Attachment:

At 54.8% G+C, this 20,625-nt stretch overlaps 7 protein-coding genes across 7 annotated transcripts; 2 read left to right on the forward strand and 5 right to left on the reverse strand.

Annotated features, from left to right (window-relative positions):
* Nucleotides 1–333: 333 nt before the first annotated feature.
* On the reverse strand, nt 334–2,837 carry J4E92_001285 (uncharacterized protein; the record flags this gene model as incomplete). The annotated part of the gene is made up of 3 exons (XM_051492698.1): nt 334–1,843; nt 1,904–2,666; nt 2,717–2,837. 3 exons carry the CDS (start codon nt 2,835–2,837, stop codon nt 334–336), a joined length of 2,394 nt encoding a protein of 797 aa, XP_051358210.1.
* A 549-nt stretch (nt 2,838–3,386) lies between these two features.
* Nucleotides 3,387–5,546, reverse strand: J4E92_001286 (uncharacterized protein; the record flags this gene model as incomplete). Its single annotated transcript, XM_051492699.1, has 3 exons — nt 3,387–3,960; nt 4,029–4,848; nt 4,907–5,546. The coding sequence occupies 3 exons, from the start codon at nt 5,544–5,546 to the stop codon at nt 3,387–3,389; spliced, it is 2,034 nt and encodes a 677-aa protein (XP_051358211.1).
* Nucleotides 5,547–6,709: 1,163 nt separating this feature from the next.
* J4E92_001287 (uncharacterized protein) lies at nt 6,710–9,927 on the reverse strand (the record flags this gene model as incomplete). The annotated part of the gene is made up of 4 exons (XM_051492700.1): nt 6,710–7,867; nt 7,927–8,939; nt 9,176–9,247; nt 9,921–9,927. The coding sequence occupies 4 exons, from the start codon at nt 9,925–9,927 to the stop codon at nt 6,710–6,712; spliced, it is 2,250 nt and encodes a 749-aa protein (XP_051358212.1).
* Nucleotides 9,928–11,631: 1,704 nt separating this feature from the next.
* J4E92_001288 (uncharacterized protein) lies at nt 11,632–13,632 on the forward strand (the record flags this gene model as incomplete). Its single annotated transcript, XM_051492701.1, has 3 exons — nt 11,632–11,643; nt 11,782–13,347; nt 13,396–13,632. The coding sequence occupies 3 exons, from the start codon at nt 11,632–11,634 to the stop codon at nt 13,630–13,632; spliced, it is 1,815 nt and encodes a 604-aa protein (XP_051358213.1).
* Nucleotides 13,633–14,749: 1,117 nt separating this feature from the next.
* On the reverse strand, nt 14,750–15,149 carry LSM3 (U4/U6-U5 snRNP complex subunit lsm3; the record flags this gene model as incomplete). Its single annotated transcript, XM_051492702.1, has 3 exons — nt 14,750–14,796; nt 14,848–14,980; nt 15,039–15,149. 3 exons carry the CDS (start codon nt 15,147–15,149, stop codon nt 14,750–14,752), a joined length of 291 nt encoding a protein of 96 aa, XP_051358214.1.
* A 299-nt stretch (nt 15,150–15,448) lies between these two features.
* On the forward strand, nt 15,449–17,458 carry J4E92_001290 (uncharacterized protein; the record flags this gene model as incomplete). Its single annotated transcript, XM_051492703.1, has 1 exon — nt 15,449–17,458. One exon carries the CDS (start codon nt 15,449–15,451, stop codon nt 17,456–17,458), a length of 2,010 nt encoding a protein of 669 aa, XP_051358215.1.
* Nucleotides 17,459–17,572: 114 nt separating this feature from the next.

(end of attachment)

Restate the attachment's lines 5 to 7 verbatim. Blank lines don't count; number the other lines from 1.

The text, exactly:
* A 549-nt stretch (nt 2,838–3,386) lies between these two features.
* Nucleotides 3,387–5,546, reverse strand: J4E92_001286 (uncharacterized protein; the record flags this gene model as incomplete). Its single annotated transcript, XM_051492699.1, has 3 exons — nt 3,387–3,960; nt 4,029–4,848; nt 4,907–5,546. The coding sequence occupies 3 exons, from the start codon at nt 5,544–5,546 to the stop codon at nt 3,387–3,389; spliced, it is 2,034 nt and encodes a 677-aa protein (XP_051358211.1).
* Nucleotides 5,547–6,709: 1,163 nt separating this feature from the next.